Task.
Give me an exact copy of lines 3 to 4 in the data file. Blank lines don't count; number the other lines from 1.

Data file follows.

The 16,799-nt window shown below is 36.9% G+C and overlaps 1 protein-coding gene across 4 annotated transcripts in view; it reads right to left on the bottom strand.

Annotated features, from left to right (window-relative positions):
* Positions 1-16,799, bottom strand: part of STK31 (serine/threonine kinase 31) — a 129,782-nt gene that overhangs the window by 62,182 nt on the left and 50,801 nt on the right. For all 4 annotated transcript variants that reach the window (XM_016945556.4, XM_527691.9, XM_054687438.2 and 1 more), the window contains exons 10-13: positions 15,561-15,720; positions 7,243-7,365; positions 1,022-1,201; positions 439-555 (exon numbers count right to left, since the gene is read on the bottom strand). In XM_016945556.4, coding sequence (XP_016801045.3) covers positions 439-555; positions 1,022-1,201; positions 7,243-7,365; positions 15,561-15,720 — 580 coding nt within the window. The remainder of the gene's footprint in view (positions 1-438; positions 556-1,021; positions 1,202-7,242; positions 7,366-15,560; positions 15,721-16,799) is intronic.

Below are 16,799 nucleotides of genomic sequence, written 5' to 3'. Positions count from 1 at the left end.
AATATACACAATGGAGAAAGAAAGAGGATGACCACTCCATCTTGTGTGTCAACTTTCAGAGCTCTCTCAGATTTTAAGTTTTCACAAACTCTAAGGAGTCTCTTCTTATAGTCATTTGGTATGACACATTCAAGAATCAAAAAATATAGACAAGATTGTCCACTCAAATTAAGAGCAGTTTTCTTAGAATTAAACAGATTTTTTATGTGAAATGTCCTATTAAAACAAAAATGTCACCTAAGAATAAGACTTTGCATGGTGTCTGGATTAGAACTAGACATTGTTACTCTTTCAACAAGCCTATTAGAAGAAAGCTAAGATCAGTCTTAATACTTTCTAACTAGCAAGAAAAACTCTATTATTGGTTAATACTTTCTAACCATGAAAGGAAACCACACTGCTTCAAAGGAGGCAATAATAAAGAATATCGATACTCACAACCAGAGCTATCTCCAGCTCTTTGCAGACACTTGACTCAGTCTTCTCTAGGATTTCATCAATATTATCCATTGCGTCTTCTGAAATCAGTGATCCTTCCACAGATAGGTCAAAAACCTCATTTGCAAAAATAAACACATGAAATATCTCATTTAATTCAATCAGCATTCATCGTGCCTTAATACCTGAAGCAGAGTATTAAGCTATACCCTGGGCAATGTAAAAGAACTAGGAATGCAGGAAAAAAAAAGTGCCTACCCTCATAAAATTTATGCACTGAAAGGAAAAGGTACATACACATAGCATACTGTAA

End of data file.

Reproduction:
* Positions 1-16,799, bottom strand: part of STK31 (serine/threonine kinase 31) — a 129,782-nt gene that overhangs the window by 62,182 nt on the left and 50,801 nt on the right. For all 4 annotated transcript variants that reach the window (XM_016945556.4, XM_527691.9, XM_054687438.2 and 1 more), the window contains exons 10-13: positions 15,561-15,720; positions 7,243-7,365; positions 1,022-1,201; positions 439-555 (exon numbers count right to left, since the gene is read on the bottom strand). In XM_016945556.4, coding sequence (XP_016801045.3) covers positions 439-555; positions 1,022-1,201; positions 7,243-7,365; positions 15,561-15,720 — 580 coding nt within the window. The remainder of the gene's footprint in view (positions 1-438; positions 556-1,021; positions 1,202-7,242; positions 7,366-15,560; positions 15,721-16,799) is intronic.

Below are 16,799 nucleotides of genomic sequence, written 5' to 3'. Positions count from 1 at the left end.